This reference can be compared to a Patek Philippe Aquanaut quartz, reference 5064A, with prices which are (currently) way under automatic versions… Maybe not for long…

Illustration of the caseback
Illustration of the Audemars Piguet 2506 caliber

The caliber is Audemars Piguet reference 2506 which is beautifully decorated and competes with automatic ones. Probably one of the most beautiful quartz caliber of all times (comparable to 5035 calibers in Rolex Oysterquartz).

To the extent that the caliber has not been changed during servicing (which is quite a possibility), one can figure years of production as follows:

YearCaliber number
1982between 258601 - 260100
1983between 260101 - 260690
1984between 261101 - 261700
1985between 261701 - 262400
1986between 5261701 - 262400
1987between 263101 - 263600

Note : This reference can also be called 6023ST on some AP certificates. There is also a steel and gold version bearing the reference 56023SA or 6023SA.

Illustration of ref. 56023SA

There is a version in full gold bearing the reference 56023BA or 6023BA.

Illustration of ref. 56023BA (credits Ponti Collection)

Year 1983

Reference 25572

Commercialized in 1983, the Day Date Royal Oak can tell the day of the month as well as the day of the week. This is the first appearance of a complication version on a smaller size Royal Oak. The dial is perfectly designed and balanced. One can tell an evolution of the “tapisserie”, which will be enlarged in later versions.

Later on, the reference will be known as 26330ST with a 39MM case (not in production any more).

Illustration of the Royal Oak Day Date known as “the Owl” (Credit Artcurial)
Illustration of ref 25572BA in gold credit Adpatina
Illustration of ref 25572BA in gold

Year 1985

Reference 25594

Commercialized in 1985, this model is similar to the reference 25572 with a day date complication and a moon phase complication.

First generations have a micro tapisserie which will similarly be enlarged (bigger squares) later on. What is amazing with this reference is the readability of the dial in spite of the number of complications…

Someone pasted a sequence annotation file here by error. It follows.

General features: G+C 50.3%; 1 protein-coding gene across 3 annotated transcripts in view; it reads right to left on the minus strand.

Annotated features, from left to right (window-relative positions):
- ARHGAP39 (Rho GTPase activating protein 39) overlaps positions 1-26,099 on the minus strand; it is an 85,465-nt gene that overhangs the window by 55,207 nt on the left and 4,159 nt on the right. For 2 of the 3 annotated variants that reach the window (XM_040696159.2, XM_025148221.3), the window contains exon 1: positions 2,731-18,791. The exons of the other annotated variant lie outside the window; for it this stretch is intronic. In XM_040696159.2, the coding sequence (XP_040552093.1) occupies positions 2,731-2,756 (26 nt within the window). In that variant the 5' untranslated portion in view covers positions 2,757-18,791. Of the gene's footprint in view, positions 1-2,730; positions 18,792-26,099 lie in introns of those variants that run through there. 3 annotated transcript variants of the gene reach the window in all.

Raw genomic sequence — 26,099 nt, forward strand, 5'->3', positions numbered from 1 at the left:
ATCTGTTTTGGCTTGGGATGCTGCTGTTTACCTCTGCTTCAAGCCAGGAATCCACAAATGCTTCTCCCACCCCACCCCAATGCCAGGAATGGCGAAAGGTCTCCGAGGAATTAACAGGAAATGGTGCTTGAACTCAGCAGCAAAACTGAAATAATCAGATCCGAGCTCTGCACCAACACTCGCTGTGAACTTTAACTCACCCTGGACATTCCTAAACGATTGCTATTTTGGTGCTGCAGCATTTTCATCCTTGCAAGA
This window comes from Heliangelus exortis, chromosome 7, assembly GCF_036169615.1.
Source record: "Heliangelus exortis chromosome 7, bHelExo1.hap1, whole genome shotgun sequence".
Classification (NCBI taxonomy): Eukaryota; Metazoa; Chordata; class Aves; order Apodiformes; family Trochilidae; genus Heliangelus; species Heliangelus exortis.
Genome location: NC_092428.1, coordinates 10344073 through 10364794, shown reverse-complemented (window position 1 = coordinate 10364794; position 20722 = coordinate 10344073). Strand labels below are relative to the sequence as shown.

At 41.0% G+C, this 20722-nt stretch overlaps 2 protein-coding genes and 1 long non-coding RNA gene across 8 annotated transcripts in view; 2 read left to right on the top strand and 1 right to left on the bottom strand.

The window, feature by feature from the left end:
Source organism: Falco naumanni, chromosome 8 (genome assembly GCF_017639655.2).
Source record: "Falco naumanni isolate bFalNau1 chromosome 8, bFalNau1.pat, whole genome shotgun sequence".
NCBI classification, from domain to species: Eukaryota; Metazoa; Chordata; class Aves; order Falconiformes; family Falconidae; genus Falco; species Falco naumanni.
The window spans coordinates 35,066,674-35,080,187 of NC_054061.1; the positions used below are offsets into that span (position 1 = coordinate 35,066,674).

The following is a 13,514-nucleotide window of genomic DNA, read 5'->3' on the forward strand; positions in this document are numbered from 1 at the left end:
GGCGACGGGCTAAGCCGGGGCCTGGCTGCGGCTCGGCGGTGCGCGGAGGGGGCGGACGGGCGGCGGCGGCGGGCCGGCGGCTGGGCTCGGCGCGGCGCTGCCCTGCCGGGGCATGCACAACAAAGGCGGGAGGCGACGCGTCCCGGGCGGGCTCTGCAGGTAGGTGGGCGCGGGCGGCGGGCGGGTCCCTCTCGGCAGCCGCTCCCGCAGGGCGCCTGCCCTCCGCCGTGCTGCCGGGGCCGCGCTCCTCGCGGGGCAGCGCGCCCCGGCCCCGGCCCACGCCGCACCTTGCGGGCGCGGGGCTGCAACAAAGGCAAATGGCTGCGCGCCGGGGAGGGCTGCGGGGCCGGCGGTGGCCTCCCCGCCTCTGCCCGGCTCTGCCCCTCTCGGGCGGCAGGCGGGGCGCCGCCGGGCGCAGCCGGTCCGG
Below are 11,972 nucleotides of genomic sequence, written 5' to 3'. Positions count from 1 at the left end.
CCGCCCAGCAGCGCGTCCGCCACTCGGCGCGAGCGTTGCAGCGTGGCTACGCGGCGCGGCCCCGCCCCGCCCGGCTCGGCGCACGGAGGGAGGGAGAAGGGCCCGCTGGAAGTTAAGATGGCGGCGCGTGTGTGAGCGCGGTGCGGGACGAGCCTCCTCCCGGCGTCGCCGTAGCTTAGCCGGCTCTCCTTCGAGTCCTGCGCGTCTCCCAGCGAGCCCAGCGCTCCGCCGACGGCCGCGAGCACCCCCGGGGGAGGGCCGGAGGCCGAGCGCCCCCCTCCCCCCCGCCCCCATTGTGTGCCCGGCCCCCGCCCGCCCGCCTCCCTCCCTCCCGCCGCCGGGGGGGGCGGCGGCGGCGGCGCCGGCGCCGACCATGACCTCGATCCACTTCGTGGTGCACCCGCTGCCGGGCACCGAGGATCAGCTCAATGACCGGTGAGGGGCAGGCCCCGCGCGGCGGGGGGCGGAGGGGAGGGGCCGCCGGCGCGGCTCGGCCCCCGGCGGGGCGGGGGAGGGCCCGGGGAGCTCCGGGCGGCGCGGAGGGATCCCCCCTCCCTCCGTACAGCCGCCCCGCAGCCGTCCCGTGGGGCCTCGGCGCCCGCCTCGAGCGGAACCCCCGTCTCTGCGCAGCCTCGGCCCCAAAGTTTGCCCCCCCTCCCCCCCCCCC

Illustration of ref. 25572 with a rare "Bleu Klein" dial MK2 Dial « Petite Tapisserie »
Illustration of an ad of the ref. 25594 white dial
The dial has changed during the 90s
Evolution of dials of ref. 25594ST

Year 1988

Reference 14486

The reference 14486 was commercialized circa 1988 for few years. The model bears a screw-down crown and is powered by a 2131 caliber.

Illustration of ref. 14466ST.0.0477ST.01 (Credit Eppli)

There's also a gold and steel version with ref. 14486SA.

Year 1991

Reference 14700ST

The reference 14700ST appears circa 1991. This reference is so called a transition model as it was produced for a very limited period, apparently between 1991 and 1992.

Illustration of ref. 14700

In contrary to other 36mm versions, this model bears a bezel which is thicker than on typical other models, which results in a subtly larger dial! In this context, the AP logo has been enlarged as well on the dial, and the font of the word “Automatic” has been reduced. (Note : The size of the AP logo can vary depending on the models we've seen)

This subtle change gives an impression of a bigger watch when on the wrist. The first series of the model bear a 2125 caliber, to be replaced by a 2225 version, derived from Jaeger Lecoultre 889-2.

Thanks to this great caliber, the case of this watch ranks amongst the thinnest (7.8 MM). Another some detail change, the crown does not bear any logo, and the folding clasp does not have a lock security system.

Clasp of ref. 14700ST

There is also a steel and gold version 14700SA, and a gold version 14700BA.

Ref. 14700SA, credits Christie's
Ref. 14700BA, credits Christie's

Year 1992

Reference 14790ST

Probably the most popular version of the Royal Oak mid size, proposed to the public in several different versions and dials, this reference was produced between 1992 and 2006. Many details have changed over time on the various versions, from the font on the tapisserie, to the index and the crown.

Illustration de la Reference 14790ST

There are probably three generations of 14790ST, with smaller variations within each generation.

The three generation of dials of ref. 14790ST
  • MK1 dial from 1992 to 1995
  • MK2 dial from 1995 to 2000, with charcoal grey, white, grey, blue “klein”, salmon dials…
  • MK3 dial from 2000 to 2006. This dial is much different from earlier versions, with smaller baton indexes, and luminova. There are different dial colors, such as blue, white, black, grey, and very rare versions in red and yellow

For your references, MSRP back in 1993 was 36.800 francs for a steel version with a reference ST.14790.789 and 55.800 francs for the steel and gold version with reference SA.14790.789.

The model bears a screwed down crown and is as such waterproof.

The screwed down crown

The clasp has evolved over time. The AP logo appears on the clasp circa 2000.

Folding clasps from bracelets in the mid 90s
Last folding clasps of ref. 14790 between 2000 and 2006.

The opening is enabled thanks to an ingenious system (see below)

The ingenious clasp on the bracelet

The 14790 reference is probably the version having the most number of different dials over time.

Illustration of the MK2 dial
Ref 14790 « Salmon Dial »
Ref. 14790 circa 1997 in its special electric blue version « Bleu Klein »
Very rare version of the 14790, with ref. number ending by .12 (credits SingaporeWatchClub)

The first series were equipped with 2125 caliber and then replaced by caliber 2225.

Illustration of a magazine showing the ref. 14790 with its MK3 dial circa 2003